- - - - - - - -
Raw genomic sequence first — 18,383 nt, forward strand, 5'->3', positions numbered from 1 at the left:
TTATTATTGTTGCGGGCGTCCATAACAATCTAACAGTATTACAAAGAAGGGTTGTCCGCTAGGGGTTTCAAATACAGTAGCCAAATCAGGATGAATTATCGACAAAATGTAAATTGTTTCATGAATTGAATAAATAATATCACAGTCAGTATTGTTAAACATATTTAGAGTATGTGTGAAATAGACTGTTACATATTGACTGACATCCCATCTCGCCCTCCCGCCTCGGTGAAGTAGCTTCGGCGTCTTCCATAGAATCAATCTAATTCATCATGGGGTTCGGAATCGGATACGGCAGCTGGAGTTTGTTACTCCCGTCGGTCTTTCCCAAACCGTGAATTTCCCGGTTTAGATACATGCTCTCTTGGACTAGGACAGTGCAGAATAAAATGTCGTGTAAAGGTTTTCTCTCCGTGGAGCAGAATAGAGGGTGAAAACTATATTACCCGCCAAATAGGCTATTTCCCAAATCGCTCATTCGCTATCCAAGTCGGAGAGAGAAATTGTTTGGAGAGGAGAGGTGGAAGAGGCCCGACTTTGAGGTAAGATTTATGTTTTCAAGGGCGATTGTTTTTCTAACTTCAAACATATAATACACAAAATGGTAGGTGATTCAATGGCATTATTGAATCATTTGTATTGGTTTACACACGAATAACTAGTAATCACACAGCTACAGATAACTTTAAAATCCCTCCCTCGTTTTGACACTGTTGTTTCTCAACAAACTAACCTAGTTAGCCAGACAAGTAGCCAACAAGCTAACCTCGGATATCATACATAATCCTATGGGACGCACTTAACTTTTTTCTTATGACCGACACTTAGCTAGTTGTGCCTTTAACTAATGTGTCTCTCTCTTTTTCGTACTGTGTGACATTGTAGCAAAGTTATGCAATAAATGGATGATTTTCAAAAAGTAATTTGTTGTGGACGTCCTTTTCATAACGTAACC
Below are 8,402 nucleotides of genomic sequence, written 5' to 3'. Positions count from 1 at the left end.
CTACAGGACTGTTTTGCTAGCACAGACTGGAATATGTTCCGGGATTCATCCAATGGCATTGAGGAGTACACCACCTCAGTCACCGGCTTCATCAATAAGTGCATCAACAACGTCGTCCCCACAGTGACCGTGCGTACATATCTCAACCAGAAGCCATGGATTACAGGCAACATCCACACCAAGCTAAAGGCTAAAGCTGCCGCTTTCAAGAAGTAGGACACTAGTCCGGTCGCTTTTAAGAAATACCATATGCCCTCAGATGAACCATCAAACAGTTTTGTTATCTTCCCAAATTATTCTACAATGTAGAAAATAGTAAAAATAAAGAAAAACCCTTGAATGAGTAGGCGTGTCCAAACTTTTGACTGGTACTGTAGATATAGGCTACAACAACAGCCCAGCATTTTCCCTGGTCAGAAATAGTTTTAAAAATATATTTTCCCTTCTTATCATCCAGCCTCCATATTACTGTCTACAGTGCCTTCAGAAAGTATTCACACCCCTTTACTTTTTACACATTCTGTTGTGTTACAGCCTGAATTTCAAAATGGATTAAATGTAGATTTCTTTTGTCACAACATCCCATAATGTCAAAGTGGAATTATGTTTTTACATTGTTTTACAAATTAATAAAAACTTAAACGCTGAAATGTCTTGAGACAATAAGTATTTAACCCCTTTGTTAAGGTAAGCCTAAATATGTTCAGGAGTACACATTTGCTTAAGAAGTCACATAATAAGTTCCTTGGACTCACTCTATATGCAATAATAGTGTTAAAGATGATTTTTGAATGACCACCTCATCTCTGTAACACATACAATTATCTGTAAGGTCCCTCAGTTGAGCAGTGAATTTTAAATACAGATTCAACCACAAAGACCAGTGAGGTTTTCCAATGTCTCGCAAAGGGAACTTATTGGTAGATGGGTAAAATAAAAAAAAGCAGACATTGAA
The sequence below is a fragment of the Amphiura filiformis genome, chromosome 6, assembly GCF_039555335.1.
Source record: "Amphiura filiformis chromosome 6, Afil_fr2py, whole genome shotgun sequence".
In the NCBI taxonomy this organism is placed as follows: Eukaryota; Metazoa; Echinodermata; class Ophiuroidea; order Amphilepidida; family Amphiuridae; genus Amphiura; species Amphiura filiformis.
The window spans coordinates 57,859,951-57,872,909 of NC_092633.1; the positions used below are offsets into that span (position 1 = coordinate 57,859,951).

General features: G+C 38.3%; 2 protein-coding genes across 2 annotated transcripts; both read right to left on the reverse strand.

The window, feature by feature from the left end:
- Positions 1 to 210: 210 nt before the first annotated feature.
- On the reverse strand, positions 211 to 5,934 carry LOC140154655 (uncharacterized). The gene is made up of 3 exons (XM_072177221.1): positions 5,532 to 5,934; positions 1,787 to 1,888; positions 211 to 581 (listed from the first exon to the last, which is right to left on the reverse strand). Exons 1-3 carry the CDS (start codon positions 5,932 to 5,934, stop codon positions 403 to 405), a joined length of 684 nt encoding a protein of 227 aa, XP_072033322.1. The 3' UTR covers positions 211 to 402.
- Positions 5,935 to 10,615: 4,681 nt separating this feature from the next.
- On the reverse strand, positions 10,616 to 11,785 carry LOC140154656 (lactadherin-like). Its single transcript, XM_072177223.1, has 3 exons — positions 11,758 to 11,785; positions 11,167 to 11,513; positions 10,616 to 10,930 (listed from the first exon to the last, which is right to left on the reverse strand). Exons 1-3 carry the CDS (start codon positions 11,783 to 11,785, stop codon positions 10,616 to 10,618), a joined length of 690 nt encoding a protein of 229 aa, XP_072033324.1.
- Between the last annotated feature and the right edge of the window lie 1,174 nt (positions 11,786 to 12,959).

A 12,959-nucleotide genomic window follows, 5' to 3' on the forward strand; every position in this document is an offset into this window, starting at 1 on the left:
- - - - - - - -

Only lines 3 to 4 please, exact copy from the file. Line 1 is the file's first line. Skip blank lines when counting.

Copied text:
Below are 8,402 nucleotides of genomic sequence, written 5' to 3'. Positions count from 1 at the left end.
CTACAGGACTGTTTTGCTAGCACAGACTGGAATATGTTCCGGGATTCATCCAATGGCATTGAGGAGTACACCACCTCAGTCACCGGCTTCATCAATAAGTGCATCAACAACGTCGTCCCCACAGTGACCGTGCGTACATATCTCAACCAGAAGCCATGGATTACAGGCAACATCCACACCAAGCTAAAGGCTAAAGCTGCCGCTTTCAAGAAGTAGGACACTAGTCCGGTCGCTTTTAAGAAATACCATATGCCCTCAGATGAACCATCAAACAGTTTTGTTATCTTCCCAAATTATTCTACAATGTAGAAAATAGTAAAAATAAAGAAAAACCCTTGAATGAGTAGGCGTGTCCAAACTTTTGACTGGTACTGTAGATATAGGCTACAACAACAGCCCAGCATTTTCCCTGGTCAGAAATAGTTTTAAAAATATATTTTCCCTTCTTATCATCCAGCCTCCATATTACTGTCTACAGTGCCTTCAGAAAGTATTCACACCCCTTTACTTTTTACACATTCTGTTGTGTTACAGCCTGAATTTCAAAATGGATTAAATGTAGATTTCTTTTGTCACAACATCCCATAATGTCAAAGTGGAATTATGTTTTTACATTGTTTTACAAATTAATAAAAACTTAAACGCTGAAATGTCTTGAGACAATAAGTATTTAACCCCTTTGTTAAGGTAAGCCTAAATATGTTCAGGAGTACACATTTGCTTAAGAAGTCACATAATAAGTTCCTTGGACTCACTCTATATGCAATAATAGTGTTAAAGATGATTTTTGAATGACCACCTCATCTCTGTAACACATACAATTATCTGTAAGGTCCCTCAGTTGAGCAGTGAATTTTAAATACAGATTCAACCACAAAGACCAGTGAGGTTTTCCAATGTCTCGCAAAGGGAACTTATTGGTAGATGGGTAAAATAAAAAAAAGCAGACATTGAA